It's time for another government document hiding in plain sight! This time we have CBTC case study from 2013 that covers the NYCTA 2003 L line project and SEPTA's 2005 Subway-Surface trolley tunnel project. You may recall my often cited MBTA study that determined that CBTC was not cost effective compared to coded track circuit cab signals. This document's primary goal is to explore the derails of each project and determine what lessons can be learned, however it does reach the conclusion that both projects reached their goals and were worth the investment. That might sound like an endorsement of CTBC, but a careful read of the document paints a more complicated picture. Yes, CTBC works, but should it be the preferred option? Read on to see my enumerated list of takeaways.
- Both SEPTA and the NYCTA had their own specific reasons for adopting
CTBC and the paper does not bother to evaluate those reasons. From the
point of evaluating the paper's endorsement of CTBC, the paper does not
do much to actually compare it with the alternatives, especially from a
cost basis. It basically says, NYCTA wanted to do X, CTBC allows for X,
NYCTA is now able to do X, CBTC works.
- The paper reveals why the NYCTA and SEPTA chose CTBC systems and the
answer might surprise you! SEPTA wanted a trolley tunnel ATC/ATP system
and got one free as compensation from AdTranz for late M-4 cars. The
NYCTA needs to be able to run both equipped and unequipped trains in
mixed service. I suspected that the issue was the NYC Subways extensive
use of single rail track circuiting and I was mostly correct in this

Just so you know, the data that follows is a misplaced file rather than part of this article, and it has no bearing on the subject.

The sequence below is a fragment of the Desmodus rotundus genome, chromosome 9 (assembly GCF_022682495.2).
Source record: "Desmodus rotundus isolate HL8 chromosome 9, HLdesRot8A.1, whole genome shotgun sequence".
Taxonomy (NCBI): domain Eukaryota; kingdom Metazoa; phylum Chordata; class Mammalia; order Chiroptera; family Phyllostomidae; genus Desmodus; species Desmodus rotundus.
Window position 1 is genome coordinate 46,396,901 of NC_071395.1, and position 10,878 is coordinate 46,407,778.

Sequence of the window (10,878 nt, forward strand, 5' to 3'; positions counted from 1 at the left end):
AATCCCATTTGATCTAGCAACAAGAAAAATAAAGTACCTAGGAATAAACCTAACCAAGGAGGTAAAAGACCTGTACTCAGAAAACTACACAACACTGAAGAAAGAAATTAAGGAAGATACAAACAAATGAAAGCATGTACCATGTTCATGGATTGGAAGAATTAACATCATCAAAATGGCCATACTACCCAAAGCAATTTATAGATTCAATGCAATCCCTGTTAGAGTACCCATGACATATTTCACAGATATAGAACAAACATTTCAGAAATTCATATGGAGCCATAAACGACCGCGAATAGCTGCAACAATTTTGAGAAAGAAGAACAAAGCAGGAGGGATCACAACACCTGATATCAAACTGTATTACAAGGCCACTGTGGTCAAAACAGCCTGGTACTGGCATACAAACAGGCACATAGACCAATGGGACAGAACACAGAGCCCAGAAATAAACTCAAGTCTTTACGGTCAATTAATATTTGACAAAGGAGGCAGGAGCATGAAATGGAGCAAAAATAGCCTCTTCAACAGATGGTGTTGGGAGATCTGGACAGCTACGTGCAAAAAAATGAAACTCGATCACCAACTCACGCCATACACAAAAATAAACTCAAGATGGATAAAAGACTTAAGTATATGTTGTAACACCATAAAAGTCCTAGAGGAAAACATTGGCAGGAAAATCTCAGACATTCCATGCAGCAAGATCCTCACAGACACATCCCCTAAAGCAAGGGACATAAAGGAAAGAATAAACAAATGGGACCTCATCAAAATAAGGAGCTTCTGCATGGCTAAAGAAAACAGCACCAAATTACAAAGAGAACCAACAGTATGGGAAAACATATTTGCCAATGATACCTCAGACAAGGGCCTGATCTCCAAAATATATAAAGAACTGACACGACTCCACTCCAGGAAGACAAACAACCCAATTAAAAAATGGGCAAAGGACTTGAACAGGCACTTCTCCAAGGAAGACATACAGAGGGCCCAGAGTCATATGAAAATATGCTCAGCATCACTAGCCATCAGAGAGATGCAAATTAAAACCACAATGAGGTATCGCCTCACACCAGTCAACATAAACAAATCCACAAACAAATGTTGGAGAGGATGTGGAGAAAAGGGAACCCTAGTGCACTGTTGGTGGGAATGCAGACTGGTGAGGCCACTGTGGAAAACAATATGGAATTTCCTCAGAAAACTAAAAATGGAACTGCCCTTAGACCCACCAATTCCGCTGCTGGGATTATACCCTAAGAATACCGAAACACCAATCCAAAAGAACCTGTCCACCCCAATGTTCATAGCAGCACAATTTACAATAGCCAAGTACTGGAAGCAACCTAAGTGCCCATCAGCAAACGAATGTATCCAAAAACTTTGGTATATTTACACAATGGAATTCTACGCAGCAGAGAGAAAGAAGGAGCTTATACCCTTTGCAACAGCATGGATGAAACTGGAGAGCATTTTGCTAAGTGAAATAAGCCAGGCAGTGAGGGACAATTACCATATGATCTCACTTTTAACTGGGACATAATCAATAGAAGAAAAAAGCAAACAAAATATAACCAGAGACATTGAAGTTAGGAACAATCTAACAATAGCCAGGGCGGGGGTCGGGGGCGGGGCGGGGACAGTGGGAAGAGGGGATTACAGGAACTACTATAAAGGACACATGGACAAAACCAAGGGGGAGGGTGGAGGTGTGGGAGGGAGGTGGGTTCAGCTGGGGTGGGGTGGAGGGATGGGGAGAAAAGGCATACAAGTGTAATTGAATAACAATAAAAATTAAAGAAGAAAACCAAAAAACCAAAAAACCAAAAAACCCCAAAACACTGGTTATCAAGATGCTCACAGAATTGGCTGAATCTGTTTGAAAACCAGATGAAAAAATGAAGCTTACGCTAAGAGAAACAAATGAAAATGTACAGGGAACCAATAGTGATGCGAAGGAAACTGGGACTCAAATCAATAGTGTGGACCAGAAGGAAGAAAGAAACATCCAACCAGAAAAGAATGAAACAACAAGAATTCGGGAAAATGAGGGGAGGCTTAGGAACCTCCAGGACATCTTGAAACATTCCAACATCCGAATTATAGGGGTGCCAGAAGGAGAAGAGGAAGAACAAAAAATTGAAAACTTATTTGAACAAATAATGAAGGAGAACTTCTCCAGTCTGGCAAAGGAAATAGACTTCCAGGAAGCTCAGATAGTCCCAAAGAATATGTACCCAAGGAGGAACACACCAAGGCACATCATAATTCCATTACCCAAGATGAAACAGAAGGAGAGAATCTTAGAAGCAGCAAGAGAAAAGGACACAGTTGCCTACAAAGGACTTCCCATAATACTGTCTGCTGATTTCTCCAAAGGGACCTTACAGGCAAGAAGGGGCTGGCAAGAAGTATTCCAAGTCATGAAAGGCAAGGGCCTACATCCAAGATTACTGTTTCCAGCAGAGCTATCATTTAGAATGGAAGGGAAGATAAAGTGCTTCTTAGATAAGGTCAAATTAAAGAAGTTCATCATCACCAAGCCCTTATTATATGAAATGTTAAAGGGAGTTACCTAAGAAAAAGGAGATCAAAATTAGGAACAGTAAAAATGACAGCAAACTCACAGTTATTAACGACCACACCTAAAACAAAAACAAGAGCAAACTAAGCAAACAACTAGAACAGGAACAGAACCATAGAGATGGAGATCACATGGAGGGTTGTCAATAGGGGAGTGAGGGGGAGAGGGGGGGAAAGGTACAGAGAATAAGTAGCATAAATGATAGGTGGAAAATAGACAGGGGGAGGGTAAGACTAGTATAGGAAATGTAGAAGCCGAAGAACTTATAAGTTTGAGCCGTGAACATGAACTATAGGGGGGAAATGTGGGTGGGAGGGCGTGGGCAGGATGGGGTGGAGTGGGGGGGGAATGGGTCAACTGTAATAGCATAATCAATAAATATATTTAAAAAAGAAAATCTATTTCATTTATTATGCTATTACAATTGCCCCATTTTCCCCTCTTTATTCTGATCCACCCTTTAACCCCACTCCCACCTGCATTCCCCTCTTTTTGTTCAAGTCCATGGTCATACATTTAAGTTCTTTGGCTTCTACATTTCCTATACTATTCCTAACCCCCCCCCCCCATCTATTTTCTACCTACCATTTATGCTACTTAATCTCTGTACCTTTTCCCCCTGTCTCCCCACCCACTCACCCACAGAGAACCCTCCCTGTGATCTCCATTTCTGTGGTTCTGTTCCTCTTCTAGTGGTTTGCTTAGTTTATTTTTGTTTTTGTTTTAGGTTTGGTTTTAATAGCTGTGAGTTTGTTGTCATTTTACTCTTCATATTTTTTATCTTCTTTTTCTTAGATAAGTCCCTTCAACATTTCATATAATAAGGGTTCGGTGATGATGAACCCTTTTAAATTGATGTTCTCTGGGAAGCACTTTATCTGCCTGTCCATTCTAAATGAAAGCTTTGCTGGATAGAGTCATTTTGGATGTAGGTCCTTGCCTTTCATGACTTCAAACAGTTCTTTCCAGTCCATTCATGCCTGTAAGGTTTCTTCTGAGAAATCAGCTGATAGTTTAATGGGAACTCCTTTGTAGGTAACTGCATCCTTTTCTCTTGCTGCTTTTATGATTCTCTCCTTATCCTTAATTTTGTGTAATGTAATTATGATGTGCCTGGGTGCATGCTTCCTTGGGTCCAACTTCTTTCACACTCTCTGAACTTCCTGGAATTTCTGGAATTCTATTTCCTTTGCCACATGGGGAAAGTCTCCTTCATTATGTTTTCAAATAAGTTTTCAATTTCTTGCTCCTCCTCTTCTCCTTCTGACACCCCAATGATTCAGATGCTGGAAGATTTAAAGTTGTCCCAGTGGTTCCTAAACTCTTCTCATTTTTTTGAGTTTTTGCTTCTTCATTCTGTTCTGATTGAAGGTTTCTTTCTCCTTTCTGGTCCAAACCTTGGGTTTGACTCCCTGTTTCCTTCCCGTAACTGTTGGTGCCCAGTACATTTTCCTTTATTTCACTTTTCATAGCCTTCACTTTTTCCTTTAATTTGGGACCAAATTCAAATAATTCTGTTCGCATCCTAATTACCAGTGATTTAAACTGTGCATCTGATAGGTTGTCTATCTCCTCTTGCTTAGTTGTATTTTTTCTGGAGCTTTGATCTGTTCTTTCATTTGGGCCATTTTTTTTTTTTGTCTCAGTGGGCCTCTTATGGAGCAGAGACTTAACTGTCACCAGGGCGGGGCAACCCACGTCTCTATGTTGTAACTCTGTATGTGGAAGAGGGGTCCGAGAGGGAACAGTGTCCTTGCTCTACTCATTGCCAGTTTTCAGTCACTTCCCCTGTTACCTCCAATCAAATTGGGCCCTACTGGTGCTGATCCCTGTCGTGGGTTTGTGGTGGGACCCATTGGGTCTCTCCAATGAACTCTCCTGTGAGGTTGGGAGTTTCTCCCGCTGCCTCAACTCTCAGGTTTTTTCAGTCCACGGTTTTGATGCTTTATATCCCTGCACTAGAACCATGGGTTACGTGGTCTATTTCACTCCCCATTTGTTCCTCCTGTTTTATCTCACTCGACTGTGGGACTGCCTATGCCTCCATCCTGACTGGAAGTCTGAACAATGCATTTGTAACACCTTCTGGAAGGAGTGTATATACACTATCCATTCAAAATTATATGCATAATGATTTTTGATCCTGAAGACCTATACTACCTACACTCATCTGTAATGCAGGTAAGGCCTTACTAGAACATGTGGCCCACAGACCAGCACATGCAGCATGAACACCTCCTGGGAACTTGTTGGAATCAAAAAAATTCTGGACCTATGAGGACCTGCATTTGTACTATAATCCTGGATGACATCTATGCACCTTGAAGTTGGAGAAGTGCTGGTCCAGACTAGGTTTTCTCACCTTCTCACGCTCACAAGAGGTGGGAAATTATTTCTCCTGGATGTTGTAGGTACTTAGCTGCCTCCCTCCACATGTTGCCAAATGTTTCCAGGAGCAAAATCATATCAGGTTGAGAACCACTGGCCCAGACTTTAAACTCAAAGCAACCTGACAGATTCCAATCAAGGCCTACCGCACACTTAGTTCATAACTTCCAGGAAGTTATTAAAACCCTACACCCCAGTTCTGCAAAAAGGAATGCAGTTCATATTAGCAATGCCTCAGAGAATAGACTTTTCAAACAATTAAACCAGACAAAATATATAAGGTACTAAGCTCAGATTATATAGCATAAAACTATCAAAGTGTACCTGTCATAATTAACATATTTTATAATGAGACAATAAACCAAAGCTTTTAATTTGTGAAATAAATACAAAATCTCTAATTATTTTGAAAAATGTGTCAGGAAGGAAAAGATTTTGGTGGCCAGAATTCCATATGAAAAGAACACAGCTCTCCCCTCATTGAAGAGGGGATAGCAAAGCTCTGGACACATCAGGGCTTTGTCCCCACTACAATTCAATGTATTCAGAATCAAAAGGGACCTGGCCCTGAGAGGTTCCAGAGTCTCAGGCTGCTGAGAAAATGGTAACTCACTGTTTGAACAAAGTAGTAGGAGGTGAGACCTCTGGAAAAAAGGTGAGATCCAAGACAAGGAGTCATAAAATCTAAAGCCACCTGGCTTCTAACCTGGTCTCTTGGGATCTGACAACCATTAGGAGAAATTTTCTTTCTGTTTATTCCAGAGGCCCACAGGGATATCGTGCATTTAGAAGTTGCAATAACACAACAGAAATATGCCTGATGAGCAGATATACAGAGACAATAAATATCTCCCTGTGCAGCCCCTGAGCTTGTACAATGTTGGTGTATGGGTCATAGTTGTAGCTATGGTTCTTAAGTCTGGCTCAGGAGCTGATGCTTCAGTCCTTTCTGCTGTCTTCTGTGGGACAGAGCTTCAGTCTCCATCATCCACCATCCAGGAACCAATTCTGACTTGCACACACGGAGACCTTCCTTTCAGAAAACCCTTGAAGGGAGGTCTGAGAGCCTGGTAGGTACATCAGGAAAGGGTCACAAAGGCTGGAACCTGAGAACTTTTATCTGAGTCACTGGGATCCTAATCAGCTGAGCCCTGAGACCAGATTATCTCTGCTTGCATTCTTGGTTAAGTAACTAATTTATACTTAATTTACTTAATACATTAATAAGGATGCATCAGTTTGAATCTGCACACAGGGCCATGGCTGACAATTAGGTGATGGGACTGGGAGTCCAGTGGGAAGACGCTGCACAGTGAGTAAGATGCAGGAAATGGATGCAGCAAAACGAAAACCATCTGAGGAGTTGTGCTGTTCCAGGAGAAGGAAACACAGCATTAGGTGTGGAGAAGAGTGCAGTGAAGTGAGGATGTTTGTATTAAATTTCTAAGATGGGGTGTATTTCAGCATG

regard as trying to install a jointless audio frequency track coded
circuit system on top of a single rail track circuit system would
require some costly hardware "hacks" as opposed to less costly software
- Cybersecurity is a ticking time bomb for CBTC systems. For both SEPTA
and NYCTA "A complete description of the necessary security measures for
the product over its life-cycle was not included in the System Safety
Certification Plan." Even if best practices were followed when the
systems were installed in 2003-2006, they have almost certainly aged out
(think SHA-1 or RSA 1024). Both systems communicate on the 2.4Ghz WiFi
band using a deterministic spread spectrum technique to avoid
interfering with WiFi. Wireless message integrity on SEPTA's system is
provided by CRC checks (not secure) and "authenticity" is provided by
header formatting and train ID (also not secure). It is highly likely
that tools could be created that could interfere with operations,
although human operators would mitigate potential impacts.
- The paper confirms that the the pre-2003 L line capacity was 20tph under
DT-ABS/ATS and was raised to 24tph under CBTC with a possible increase
to 26tph with traction power upgrades.
- The L line re-signaling was contracted for $217 million and SEPTA's
trolley CBTC was valued at $24 million. No effort was made to track
down cost overruns, the cost of alternative signaling or the cost of
debugging the CTBC.
- Both systems were indicated to have experienced 1-2 years of service
impacts due to debugging issues. SEPTA's were noted as "significant".
As of 2013 SEPTA's CBTC outages were pretty rare, however a trolley
needing to cut out CBTC and operate manually via traditional ABS
happened about 5-6 times per week. It was mentioned that SEPTA desired
additional degraded service modes for the future Rt 101/102 install as
"cut out" and "crawl" were insufficient.
- SEPTA's system was intended as a safety upgrade only. It did not
increase or decrease capacity, nor did it save money due to the
retention of the fixed ABS as backup. The capacity standard was 60tph.
- The number of maintainable items is as high as ABS systems. Long term
maintenance was not addressed, nor long term availability of proprietary
parts. Note, parts for cab signal systems are still available from
multiple vendors. If the original vendor cuts off support it may force
another round of re-signaling, raising CBTC lifecycle costs.
I had been generally aware of all these issues before I found this paper, but they had all come from first hand experience and unofficial sources on various forums. I encourage you all to read the paper and leave your takeaways in the comments.